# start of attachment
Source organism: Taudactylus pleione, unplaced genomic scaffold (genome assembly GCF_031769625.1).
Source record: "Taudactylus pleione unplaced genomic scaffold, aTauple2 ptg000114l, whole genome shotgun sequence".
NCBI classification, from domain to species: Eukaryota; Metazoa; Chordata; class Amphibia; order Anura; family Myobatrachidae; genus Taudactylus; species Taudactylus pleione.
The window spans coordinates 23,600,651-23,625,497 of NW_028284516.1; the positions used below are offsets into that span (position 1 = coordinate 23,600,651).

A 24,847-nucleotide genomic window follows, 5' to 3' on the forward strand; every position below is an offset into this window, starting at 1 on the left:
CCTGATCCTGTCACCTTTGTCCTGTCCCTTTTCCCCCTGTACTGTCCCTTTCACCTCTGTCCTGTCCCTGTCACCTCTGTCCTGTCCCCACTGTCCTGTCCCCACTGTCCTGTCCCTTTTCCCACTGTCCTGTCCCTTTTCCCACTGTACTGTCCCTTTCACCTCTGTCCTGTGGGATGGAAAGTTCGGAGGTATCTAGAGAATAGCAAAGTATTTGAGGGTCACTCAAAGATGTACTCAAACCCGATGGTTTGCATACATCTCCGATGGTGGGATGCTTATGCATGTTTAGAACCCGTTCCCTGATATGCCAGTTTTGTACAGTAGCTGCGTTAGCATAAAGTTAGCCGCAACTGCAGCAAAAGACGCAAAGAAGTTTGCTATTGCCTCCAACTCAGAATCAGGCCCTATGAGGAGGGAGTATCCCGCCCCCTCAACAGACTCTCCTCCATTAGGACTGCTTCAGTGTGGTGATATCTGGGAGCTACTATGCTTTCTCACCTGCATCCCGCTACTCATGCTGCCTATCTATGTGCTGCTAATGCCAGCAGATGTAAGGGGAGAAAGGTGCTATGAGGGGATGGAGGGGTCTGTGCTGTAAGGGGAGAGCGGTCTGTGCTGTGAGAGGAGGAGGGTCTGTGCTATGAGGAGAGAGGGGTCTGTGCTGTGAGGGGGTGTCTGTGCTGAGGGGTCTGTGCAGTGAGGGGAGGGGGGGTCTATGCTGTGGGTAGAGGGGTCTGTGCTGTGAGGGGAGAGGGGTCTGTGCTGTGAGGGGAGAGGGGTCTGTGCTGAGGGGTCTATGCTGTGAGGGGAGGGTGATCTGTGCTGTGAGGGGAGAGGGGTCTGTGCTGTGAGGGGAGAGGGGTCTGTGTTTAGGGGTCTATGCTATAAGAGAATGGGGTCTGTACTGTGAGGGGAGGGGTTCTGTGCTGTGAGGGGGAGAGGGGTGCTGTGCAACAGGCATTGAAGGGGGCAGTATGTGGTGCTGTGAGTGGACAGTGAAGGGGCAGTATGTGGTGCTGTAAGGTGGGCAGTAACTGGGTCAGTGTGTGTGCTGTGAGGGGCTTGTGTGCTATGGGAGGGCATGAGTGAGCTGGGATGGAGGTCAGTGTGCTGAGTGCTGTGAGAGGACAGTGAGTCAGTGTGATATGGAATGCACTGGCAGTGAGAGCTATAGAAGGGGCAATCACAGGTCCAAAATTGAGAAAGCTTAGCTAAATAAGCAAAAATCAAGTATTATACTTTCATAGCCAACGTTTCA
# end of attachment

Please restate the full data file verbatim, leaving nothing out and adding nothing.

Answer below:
Source organism: Taudactylus pleione, unplaced genomic scaffold (genome assembly GCF_031769625.1).
Source record: "Taudactylus pleione unplaced genomic scaffold, aTauple2 ptg000114l, whole genome shotgun sequence".
NCBI classification, from domain to species: Eukaryota; Metazoa; Chordata; class Amphibia; order Anura; family Myobatrachidae; genus Taudactylus; species Taudactylus pleione.
The window spans coordinates 23,600,651-23,625,497 of NW_028284516.1; the positions used below are offsets into that span (position 1 = coordinate 23,600,651).

A 24,847-nucleotide genomic window follows, 5' to 3' on the forward strand; every position below is an offset into this window, starting at 1 on the left:
CCTGATCCTGTCACCTTTGTCCTGTCCCTTTTCCCCCTGTACTGTCCCTTTCACCTCTGTCCTGTCCCTGTCACCTCTGTCCTGTCCCCACTGTCCTGTCCCCACTGTCCTGTCCCTTTTCCCACTGTCCTGTCCCTTTTCCCACTGTACTGTCCCTTTCACCTCTGTCCTGTGGGATGGAAAGTTCGGAGGTATCTAGAGAATAGCAAAGTATTTGAGGGTCACTCAAAGATGTACTCAAACCCGATGGTTTGCATACATCTCCGATGGTGGGATGCTTATGCATGTTTAGAACCCGTTCCCTGATATGCCAGTTTTGTACAGTAGCTGCGTTAGCATAAAGTTAGCCGCAACTGCAGCAAAAGACGCAAAGAAGTTTGCTATTGCCTCCAACTCAGAATCAGGCCCTATGAGGAGGGAGTATCCCGCCCCCTCAACAGACTCTCCTCCATTAGGACTGCTTCAGTGTGGTGATATCTGGGAGCTACTATGCTTTCTCACCTGCATCCCGCTACTCATGCTGCCTATCTATGTGCTGCTAATGCCAGCAGATGTAAGGGGAGAAAGGTGCTATGAGGGGATGGAGGGGTCTGTGCTGTAAGGGGAGAGCGGTCTGTGCTGTGAGAGGAGGAGGGTCTGTGCTATGAGGAGAGAGGGGTCTGTGCTGTGAGGGGGTGTCTGTGCTGAGGGGTCTGTGCAGTGAGGGGAGGGGGGGTCTATGCTGTGGGTAGAGGGGTCTGTGCTGTGAGGGGAGAGGGGTCTGTGCTGTGAGGGGAGAGGGGTCTGTGCTGAGGGGTCTATGCTGTGAGGGGAGGGTGATCTGTGCTGTGAGGGGAGAGGGGTCTGTGCTGTGAGGGGAGAGGGGTCTGTGTTTAGGGGTCTATGCTATAAGAGAATGGGGTCTGTACTGTGAGGGGAGGGGTTCTGTGCTGTGAGGGGGAGAGGGGTGCTGTGCAACAGGCATTGAAGGGGGCAGTATGTGGTGCTGTGAGTGGACAGTGAAGGGGCAGTATGTGGTGCTGTAAGGTGGGCAGTAACTGGGTCAGTGTGTGTGCTGTGAGGGGCTTGTGTGCTATGGGAGGGCATGAGTGAGCTGGGATGGAGGTCAGTGTGCTGAGTGCTGTGAGAGGACAGTGAGTCAGTGTGATATGGAATGCACTGGCAGTGAGAGCTATAGAAGGGGCAATCACAGGTCCAAAATTGAGAAAGCTTAGCTAAATAAGCAAAAATCAAGTATTATACTTTCATAGCCAACGTTTCA